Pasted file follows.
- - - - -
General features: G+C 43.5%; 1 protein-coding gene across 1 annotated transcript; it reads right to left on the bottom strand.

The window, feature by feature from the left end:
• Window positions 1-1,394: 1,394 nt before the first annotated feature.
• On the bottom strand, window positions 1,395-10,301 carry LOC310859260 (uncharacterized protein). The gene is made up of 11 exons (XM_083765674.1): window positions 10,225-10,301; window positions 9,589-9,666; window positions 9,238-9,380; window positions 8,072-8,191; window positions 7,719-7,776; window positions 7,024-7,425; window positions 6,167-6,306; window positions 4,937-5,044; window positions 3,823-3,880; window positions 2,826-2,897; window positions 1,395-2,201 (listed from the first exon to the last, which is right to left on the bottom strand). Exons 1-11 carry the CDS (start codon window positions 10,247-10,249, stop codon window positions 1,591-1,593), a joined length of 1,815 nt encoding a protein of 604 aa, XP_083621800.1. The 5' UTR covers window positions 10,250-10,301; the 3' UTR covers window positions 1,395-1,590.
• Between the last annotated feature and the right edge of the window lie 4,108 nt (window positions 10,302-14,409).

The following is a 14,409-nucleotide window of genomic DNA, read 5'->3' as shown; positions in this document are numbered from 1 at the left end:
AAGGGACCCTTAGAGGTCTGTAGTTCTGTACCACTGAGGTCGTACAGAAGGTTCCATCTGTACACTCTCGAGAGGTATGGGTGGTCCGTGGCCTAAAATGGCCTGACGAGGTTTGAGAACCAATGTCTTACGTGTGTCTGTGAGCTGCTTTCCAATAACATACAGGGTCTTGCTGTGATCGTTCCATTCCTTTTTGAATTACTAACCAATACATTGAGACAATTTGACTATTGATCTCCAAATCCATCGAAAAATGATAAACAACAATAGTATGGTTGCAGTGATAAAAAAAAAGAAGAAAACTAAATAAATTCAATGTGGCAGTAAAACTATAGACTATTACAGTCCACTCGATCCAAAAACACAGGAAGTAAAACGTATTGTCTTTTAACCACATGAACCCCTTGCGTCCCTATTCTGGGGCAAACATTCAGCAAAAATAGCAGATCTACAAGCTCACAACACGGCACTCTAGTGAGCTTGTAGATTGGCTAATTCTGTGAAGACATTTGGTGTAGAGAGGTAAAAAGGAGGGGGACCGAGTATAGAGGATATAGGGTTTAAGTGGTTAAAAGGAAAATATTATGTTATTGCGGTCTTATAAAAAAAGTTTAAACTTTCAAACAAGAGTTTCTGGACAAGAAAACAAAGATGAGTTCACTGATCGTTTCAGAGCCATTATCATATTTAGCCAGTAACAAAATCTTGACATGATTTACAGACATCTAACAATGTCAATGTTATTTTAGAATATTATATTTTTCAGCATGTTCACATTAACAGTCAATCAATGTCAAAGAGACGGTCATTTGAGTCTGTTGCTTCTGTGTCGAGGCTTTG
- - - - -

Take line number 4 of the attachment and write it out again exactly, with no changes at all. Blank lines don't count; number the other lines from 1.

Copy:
• On the bottom strand, window positions 1,395-10,301 carry LOC310859260 (uncharacterized protein). The gene is made up of 11 exons (XM_083765674.1): window positions 10,225-10,301; window positions 9,589-9,666; window positions 9,238-9,380; window positions 8,072-8,191; window positions 7,719-7,776; window positions 7,024-7,425; window positions 6,167-6,306; window positions 4,937-5,044; window positions 3,823-3,880; window positions 2,826-2,897; window positions 1,395-2,201 (listed from the first exon to the last, which is right to left on the bottom strand). Exons 1-11 carry the CDS (start codon window positions 10,247-10,249, stop codon window positions 1,591-1,593), a joined length of 1,815 nt encoding a protein of 604 aa, XP_083621800.1. The 5' UTR covers window positions 10,250-10,301; the 3' UTR covers window positions 1,395-1,590.